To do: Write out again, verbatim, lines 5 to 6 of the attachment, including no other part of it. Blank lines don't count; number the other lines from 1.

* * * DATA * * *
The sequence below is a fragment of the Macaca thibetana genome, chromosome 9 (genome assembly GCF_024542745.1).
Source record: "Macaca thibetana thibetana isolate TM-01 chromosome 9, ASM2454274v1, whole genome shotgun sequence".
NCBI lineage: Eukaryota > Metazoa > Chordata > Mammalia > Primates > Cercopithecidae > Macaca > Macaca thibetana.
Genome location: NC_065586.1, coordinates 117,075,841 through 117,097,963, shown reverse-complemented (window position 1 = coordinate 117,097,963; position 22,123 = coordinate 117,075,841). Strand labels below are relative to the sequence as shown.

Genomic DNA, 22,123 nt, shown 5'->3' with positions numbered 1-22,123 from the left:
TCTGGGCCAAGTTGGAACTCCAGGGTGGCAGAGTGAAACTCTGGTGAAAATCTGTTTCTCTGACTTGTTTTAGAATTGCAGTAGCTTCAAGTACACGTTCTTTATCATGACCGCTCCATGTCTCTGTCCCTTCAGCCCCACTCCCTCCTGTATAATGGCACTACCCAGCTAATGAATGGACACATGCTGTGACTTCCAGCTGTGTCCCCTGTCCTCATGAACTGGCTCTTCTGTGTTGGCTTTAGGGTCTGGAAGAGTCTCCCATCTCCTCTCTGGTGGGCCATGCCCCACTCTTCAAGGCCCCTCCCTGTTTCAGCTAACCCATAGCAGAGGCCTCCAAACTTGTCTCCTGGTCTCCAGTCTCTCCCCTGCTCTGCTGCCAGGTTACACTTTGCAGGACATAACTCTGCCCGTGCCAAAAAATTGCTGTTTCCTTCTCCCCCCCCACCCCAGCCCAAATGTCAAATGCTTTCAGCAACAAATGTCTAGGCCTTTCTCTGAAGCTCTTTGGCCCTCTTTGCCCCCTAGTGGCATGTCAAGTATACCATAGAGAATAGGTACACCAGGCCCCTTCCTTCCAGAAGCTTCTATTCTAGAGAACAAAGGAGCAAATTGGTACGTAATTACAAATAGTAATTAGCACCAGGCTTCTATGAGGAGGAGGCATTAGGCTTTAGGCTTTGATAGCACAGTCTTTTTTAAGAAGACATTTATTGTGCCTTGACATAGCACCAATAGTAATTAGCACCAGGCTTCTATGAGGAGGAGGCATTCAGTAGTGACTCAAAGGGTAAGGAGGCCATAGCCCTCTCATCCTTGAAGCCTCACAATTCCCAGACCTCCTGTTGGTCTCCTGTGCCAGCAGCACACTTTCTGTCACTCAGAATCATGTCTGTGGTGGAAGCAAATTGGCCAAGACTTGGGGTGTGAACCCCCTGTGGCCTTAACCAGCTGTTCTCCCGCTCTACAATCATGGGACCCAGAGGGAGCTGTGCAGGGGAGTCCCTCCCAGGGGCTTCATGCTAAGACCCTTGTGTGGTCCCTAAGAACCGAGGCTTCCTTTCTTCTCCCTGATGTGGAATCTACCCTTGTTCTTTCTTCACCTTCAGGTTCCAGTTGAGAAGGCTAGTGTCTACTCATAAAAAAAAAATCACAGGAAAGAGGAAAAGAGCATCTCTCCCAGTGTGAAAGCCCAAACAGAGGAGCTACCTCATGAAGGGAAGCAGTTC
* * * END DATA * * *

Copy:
Genomic DNA, 22,123 nt, shown 5'->3' with positions numbered 1-22,123 from the left:
TCTGGGCCAAGTTGGAACTCCAGGGTGGCAGAGTGAAACTCTGGTGAAAATCTGTTTCTCTGACTTGTTTTAGAATTGCAGTAGCTTCAAGTACACGTTCTTTATCATGACCGCTCCATGTCTCTGTCCCTTCAGCCCCACTCCCTCCTGTATAATGGCACTACCCAGCTAATGAATGGACACATGCTGTGACTTCCAGCTGTGTCCCCTGTCCTCATGAACTGGCTCTTCTGTGTTGGCTTTAGGGTCTGGAAGAGTCTCCCATCTCCTCTCTGGTGGGCCATGCCCCACTCTTCAAGGCCCCTCCCTGTTTCAGCTAACCCATAGCAGAGGCCTCCAAACTTGTCTCCTGGTCTCCAGTCTCTCCCCTGCTCTGCTGCCAGGTTACACTTTGCAGGACATAACTCTGCCCGTGCCAAAAAATTGCTGTTTCCTTCTCCCCCCCCACCCCAGCCCAAATGTCAAATGCTTTCAGCAACAAATGTCTAGGCCTTTCTCTGAAGCTCTTTGGCCCTCTTTGCCCCCTAGTGGCATGTCAAGTATACCATAGAGAATAGGTACACCAGGCCCCTTCCTTCCAGAAGCTTCTATTCTAGAGAACAAAGGAGCAAATTGGTACGTAATTACAAATAGTAATTAGCACCAGGCTTCTATGAGGAGGAGGCATTAGGCTTTAGGCTTTGATAGCACAGTCTTTTTTAAGAAGACATTTATTGTGCCTTGACATAGCACCAATAGTAATTAGCACCAGGCTTCTATGAGGAGGAGGCATTCAGTAGTGACTCAAAGGGTAAGGAGGCCATAGCCCTCTCATCCTTGAAGCCTCACAATTCCCAGACCTCCTGTTGGTCTCCTGTGCCAGCAGCACACTTTCTGTCACTCAGAATCATGTCTGTGGTGGAAGCAAATTGGCCAAGACTTGGGGTGTGAACCCCCTGTGGCCTTAACCAGCTGTTCTCCCGCTCTACAATCATGGGACCCAGAGGGAGCTGTGCAGGGGAGTCCCTCCCAGGGGCTTCATGCTAAGACCCTTGTGTGGTCCCTAAGAACCGAGGCTTCCTTTCTTCTCCCTGATGTGGAATCTACCCTTGTTCTTTCTTCACCTTCAGGTTCCAGTTGAGAAGGCTAGTGTCTACTCATAAAAAAAAAATCACAGGAAAGAGGAAAAGAGCATCTCTCCCAGTGTGAAAGCCCAAACAGAGGAGCTACCTCATGAAGGGAAGCAGTTC